CISAC publishes new Global Collections Report
Paris, France – 27 October 2015: The International Confederation of Societies of Authors and Composers (CISAC) released its 2015 GLOBAL COLLECTIONS REPORT, concerning global royalty collections for the year 2014.
The total royalties collected in 2014 by CISAC’s 230 member societies, on behalf of the four million creators they represent around the world, returned to growth after a stable 2013. They amounted to €7.9 billion, up 2.8% from 2013. Had exchange rates not changed, total royalty collections would have grown 5% year-on-year.
Reflecting its commitment to bringing more information to the market faster, CISAC publishes a second economic report before the end of 2015, taking stock of the royalties collected worldwide by its member societies in the course of the previous year (2014). The first report published by CISAC this year (in February) concerned the figures for 2013.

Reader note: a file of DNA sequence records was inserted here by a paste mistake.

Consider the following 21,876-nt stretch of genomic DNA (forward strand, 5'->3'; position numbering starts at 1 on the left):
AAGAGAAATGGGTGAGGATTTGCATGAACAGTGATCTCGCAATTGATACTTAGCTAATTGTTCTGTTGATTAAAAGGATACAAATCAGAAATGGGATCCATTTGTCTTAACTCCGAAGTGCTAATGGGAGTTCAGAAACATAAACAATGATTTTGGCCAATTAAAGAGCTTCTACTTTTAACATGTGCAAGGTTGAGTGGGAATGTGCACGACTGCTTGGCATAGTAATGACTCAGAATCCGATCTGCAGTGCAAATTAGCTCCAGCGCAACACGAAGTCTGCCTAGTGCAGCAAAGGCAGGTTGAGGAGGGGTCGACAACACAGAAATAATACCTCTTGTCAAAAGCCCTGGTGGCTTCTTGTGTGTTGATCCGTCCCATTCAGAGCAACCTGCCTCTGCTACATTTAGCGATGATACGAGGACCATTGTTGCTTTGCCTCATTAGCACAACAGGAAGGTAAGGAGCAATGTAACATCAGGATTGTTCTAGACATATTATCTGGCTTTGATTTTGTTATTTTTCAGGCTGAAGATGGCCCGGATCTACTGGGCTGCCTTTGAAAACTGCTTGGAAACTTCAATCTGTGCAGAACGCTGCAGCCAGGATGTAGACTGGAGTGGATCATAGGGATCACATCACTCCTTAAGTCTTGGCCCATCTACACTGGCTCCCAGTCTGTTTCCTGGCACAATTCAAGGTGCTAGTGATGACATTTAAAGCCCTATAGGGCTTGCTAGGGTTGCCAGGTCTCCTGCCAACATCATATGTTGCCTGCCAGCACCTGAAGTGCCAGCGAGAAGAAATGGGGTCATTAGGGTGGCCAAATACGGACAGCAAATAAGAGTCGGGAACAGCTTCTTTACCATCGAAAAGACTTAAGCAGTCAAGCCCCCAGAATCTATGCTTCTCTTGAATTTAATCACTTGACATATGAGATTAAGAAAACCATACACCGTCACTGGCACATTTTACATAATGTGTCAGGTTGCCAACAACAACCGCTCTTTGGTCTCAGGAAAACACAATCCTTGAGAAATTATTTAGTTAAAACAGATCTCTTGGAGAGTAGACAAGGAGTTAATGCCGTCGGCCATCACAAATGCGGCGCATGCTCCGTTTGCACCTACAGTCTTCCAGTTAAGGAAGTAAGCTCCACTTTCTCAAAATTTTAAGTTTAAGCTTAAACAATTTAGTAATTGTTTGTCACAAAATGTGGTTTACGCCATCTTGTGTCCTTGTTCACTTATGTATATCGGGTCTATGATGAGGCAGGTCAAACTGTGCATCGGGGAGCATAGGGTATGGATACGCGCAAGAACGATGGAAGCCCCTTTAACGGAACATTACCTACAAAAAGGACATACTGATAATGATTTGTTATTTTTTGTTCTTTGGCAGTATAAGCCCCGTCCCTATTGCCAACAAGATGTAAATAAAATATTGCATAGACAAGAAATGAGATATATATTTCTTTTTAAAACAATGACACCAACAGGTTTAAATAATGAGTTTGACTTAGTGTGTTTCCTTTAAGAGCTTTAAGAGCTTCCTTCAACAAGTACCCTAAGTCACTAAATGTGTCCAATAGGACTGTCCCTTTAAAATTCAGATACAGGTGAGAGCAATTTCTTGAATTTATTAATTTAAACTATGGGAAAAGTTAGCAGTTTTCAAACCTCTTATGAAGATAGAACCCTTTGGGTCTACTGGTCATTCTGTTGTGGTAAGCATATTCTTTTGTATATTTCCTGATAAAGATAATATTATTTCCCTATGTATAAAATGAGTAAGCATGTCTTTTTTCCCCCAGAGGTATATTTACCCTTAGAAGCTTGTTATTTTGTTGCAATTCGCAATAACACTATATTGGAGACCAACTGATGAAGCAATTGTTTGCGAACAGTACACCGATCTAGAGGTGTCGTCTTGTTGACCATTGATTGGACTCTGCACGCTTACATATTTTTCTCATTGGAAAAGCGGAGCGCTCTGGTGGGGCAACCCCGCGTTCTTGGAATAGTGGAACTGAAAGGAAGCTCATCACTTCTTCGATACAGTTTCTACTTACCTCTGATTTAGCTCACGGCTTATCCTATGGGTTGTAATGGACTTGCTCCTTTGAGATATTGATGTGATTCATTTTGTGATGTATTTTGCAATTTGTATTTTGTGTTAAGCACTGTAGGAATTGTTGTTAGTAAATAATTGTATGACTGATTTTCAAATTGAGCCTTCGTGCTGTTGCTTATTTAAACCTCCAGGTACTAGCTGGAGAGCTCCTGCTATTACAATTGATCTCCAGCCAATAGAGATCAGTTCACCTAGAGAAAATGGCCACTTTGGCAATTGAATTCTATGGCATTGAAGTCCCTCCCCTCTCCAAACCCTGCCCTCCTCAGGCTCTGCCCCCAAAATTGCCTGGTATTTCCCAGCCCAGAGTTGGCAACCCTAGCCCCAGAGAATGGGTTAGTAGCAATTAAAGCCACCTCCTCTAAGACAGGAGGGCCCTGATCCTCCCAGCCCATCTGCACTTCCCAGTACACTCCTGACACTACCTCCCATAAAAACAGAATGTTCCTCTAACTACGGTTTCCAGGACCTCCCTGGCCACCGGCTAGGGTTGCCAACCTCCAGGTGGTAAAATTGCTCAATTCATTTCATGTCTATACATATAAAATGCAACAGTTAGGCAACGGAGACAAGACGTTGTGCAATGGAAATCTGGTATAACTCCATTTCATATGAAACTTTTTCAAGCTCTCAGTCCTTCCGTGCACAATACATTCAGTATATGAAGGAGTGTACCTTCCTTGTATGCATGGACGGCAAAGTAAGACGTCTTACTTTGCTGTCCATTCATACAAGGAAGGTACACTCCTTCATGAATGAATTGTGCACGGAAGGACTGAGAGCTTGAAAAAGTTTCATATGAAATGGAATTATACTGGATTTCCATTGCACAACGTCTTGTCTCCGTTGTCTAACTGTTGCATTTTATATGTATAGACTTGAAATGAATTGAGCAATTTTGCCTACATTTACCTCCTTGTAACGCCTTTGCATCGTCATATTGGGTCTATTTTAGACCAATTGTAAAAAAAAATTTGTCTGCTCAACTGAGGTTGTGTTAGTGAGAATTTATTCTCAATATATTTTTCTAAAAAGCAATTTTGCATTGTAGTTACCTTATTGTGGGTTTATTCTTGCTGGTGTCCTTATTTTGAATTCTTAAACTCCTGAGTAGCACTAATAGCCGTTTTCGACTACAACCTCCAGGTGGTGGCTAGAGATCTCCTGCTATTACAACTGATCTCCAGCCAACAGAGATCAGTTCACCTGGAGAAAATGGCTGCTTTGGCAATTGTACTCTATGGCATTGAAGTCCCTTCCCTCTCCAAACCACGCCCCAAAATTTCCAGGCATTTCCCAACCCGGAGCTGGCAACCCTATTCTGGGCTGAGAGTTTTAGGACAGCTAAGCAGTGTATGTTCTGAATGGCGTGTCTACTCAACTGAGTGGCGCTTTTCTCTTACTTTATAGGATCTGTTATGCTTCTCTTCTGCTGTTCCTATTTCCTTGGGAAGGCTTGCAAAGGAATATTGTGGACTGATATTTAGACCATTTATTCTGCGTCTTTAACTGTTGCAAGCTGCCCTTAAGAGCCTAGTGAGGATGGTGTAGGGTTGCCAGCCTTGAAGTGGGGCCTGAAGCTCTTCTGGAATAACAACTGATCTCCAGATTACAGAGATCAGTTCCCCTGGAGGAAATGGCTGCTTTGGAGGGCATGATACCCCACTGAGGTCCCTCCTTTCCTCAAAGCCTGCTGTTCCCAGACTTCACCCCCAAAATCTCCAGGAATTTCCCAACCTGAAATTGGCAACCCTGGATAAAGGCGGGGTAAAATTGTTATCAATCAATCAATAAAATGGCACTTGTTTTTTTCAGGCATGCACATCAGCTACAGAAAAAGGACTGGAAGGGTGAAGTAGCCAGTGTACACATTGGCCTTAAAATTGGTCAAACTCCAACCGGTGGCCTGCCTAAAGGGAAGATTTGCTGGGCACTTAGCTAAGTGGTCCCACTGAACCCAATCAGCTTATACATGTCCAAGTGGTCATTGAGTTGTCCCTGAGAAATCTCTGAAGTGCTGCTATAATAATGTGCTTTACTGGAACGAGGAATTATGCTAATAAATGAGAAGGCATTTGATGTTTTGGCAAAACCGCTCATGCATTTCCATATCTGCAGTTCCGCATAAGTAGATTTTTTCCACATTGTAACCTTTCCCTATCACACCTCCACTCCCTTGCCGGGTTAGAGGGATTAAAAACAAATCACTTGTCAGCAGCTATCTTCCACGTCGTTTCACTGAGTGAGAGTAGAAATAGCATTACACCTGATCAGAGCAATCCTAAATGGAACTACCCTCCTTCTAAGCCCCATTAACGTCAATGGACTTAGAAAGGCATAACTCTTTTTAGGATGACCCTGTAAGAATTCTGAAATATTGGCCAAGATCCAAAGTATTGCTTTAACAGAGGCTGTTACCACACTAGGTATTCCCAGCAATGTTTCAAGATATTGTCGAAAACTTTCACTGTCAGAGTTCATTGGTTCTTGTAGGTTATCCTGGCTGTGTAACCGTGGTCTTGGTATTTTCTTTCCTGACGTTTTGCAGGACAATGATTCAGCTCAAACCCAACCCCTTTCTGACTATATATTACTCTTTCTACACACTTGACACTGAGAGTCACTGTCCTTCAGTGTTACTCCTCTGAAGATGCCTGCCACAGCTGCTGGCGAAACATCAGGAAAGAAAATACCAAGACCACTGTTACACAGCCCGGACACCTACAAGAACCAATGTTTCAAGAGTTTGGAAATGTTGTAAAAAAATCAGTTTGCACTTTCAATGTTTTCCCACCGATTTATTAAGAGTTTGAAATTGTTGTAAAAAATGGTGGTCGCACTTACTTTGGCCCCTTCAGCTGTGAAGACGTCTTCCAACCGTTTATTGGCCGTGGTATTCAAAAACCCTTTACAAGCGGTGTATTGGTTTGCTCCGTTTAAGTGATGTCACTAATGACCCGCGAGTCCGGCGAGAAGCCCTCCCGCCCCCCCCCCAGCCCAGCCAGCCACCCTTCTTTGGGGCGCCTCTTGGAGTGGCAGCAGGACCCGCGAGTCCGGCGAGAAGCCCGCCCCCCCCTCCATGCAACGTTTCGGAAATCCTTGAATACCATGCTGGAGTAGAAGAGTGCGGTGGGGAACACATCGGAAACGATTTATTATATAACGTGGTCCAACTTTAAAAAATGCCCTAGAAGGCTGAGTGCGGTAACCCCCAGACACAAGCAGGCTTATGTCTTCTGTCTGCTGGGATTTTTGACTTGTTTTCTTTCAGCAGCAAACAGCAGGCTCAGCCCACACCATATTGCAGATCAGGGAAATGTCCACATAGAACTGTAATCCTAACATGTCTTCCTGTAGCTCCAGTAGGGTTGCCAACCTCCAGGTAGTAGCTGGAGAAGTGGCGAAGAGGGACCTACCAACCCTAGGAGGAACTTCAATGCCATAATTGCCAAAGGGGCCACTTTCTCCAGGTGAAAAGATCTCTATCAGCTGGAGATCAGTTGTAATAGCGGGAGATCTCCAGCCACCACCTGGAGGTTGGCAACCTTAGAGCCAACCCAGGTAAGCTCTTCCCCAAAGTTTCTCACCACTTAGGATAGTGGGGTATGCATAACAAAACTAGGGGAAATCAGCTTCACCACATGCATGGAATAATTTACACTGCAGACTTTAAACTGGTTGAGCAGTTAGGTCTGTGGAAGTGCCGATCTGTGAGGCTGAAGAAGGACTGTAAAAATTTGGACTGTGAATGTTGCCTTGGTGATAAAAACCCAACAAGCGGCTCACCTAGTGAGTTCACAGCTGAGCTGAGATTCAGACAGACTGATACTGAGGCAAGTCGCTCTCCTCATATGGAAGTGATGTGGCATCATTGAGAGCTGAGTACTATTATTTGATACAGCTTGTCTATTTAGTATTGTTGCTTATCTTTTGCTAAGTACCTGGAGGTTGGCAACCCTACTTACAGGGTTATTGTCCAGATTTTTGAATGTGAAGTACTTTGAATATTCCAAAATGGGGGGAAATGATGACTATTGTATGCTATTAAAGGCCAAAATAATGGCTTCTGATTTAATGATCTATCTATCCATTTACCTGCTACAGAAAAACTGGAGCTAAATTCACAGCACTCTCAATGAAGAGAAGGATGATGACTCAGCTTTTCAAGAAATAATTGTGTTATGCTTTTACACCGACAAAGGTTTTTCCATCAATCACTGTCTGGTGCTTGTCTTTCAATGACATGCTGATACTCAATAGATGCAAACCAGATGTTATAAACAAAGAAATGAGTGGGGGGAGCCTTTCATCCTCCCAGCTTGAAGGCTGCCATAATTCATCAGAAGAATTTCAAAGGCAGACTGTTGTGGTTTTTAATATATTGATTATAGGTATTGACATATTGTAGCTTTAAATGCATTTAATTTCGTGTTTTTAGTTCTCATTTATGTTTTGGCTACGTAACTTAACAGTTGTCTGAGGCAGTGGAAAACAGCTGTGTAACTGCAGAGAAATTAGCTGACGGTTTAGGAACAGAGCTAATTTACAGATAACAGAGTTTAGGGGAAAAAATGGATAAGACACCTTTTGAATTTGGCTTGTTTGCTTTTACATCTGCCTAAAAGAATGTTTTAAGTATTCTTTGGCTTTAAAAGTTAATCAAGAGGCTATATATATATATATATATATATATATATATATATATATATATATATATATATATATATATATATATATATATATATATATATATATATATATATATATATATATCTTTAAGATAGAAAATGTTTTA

Geographically, Europe continues to lead the world in royalty collections.
In terms of artistic repertoires, music remains the pillar of creators’ income.
Digital collections show promising signs and form a dynamic springboard for further growth.
- Totalling over €7.9 billion, the royalties collected globally by CISAC member societies rose again in 2014 (+ 2.8%) following a stable year in 2013.
- Music repertoire continued to generate the bulk of collections (87% of the total) and the royalties collected for music use grew 2.4% year-on-year.
- Other repertoires (audiovisual, drama, literature and visual arts) generated royalties that grew by 5.2%. The two strongest areas of growth were in audiovisual (+5%) and in visual arts (+16.5%).
- Performing Rights collections, which represent 79% of total royalty collections, were up 3.8%.
- Mechanical Reproduction Rights collections continued to decline, down 9% year-on-year.